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ROSEMONT, Ill (March 26, 2020) — The American Academy of Dermatology has named board-certified dermatologist Lindsay Ackerman, MD, FAAD, and hematologist/oncologist Craig Reeder, MD, as Patient Care Heroes for their collaborative, multidisciplinary treatment of a patient’s rare cancer.
For six years, Phoenix resident Victoria Perez had discolored spots resembling bruises across most of her body. She saw dermatologist Dr. Ackerman who performed a skin biopsy that revealed cutaneous T-cell lymphoma, a rare type of cancer that starts in the white blood cells and attacks the skin. Dr. Ackerman brought Dr. Reeder in to help devise a treatment plan.
“I was shocked, scared, and worried the cancer would spread. But as Dr. Ackerman talked with me about the diagnosis and the treatment plan, her calm presence and optimism made me feel much better,” said Perez. “I will need UV therapy and topical chemotherapy treatments for the rest of my life, but I can do them from home. With this team of physicians behind me, I won’t let cancer stop me from living my life.”
Some cancers, like Perez’s, require lifelong treatments to keep them in check. Despite vigilant weekly care, after eight years of remission, Perez found out during a checkup that her lymphoma had returned. Drs. Ackerman and Reeder collaborated again, successfully treating Perez’s recurrent lymphoma.
“Dermatologists have the unique privilege of working with other appropriate specialists to connect the dots and better serve patients like Victoria,” said Dr. Ackerman. “We enjoy collaborating with other physicians with various areas of expertise to make a meaningful difference in people’s lives.”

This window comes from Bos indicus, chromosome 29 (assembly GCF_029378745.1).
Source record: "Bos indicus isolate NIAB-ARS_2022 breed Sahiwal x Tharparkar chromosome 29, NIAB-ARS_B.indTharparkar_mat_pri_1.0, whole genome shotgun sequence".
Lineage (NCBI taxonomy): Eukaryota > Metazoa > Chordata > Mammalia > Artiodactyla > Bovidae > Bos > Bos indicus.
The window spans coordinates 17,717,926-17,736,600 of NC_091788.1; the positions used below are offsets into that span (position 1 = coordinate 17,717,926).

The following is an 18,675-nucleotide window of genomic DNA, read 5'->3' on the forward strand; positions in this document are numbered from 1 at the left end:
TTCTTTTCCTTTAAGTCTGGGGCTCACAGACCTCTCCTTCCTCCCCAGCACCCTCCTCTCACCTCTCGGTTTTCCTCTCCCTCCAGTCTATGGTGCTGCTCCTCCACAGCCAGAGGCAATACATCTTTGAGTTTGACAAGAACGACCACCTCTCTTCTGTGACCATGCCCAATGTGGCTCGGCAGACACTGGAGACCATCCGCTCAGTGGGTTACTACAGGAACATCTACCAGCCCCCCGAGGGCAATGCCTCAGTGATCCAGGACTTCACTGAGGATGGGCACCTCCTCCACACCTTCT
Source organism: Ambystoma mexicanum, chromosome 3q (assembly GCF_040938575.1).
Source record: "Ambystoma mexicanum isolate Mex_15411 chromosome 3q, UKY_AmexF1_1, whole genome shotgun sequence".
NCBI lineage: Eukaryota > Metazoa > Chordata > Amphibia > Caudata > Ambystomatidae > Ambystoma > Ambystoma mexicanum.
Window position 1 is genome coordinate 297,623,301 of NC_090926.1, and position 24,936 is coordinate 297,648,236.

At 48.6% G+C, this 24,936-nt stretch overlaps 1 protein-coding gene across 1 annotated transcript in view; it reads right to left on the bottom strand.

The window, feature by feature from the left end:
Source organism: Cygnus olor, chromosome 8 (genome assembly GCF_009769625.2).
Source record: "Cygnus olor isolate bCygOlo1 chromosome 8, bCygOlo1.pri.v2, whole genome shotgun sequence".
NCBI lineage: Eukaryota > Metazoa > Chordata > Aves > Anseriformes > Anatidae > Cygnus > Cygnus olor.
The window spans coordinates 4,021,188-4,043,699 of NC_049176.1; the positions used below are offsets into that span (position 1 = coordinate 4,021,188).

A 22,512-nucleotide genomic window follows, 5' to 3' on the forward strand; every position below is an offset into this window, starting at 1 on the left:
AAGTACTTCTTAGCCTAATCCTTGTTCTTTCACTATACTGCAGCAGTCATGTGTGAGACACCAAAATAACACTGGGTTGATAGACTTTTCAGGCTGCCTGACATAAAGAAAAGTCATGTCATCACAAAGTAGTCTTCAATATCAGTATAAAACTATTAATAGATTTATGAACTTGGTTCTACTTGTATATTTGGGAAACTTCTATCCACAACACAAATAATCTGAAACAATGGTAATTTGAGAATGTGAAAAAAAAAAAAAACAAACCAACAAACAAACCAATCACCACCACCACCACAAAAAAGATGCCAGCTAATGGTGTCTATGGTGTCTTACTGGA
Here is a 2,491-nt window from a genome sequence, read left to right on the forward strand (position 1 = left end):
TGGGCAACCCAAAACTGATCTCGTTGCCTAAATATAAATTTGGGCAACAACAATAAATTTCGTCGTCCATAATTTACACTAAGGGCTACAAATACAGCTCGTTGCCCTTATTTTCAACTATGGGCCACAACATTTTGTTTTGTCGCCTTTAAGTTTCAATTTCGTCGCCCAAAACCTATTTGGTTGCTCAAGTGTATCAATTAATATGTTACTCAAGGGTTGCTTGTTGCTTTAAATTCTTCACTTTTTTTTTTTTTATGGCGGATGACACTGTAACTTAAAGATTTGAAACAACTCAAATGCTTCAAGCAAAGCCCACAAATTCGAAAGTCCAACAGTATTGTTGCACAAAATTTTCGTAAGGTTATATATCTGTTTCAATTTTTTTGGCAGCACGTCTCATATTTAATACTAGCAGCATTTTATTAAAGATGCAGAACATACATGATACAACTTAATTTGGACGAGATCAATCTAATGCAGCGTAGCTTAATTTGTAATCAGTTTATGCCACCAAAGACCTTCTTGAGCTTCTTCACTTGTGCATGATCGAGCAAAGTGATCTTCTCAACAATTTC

Dr. Reeder echoed that sentiment. “Dermatology is a complex area of medicine with serious diagnoses for many patients. Working across specialties not only improves patient outcomes, but that interaction makes it very rewarding,” he said.
The AAD created the Patient Care Heroes program to recognize physicians who transform patients’ lives by utilizing their expertise and collaborating with other physicians to treat serious skin disease.
“Patients like Victoria receive the best care when their physicians work together across specialties,” said board-certified dermatologist Bruce H. Thiers, MD, FAAD, president of the AAD. “Dr. Ackerman and Dr. Reeder’s comprehensive approach demonstrates how multidisciplinary care teams can develop effective treatment plans that provide quality patient experiences.”
To learn more about how Drs. Ackerman and Reeder worked together, visit www.aad.org/skinserious/stories-victoria-perez.
SkinSerious is a campaign by the American Academy of Dermatology that highlights dermatologists’ role as partners in the health care system, providing expert care for serious conditions. To learn more, visit SkinSerious.org.
About the AAD
Headquartered in Rosemont, Ill., the American Academy of Dermatology, founded in 1938, is the largest, most influential, and most representative of all dermatologic associations. With a membership of more than 20,000 physicians worldwide, the AAD is committed to: advancing the diagnosis and medical, surgical and cosmetic treatment of the skin, hair and nails; advocating high standards in clinical practice, education, and research in dermatology; and supporting and enhancing patient care for a lifetime of healthier skin, hair and nails. For more information, contact the AAD at (888) 462-DERM (3376) or aad.org. Follow the AAD on Facebook (American Academy of Dermatology), Twitter (@AADskin), Instagram (@AADskin1), or YouTube (AcademyofDermatology).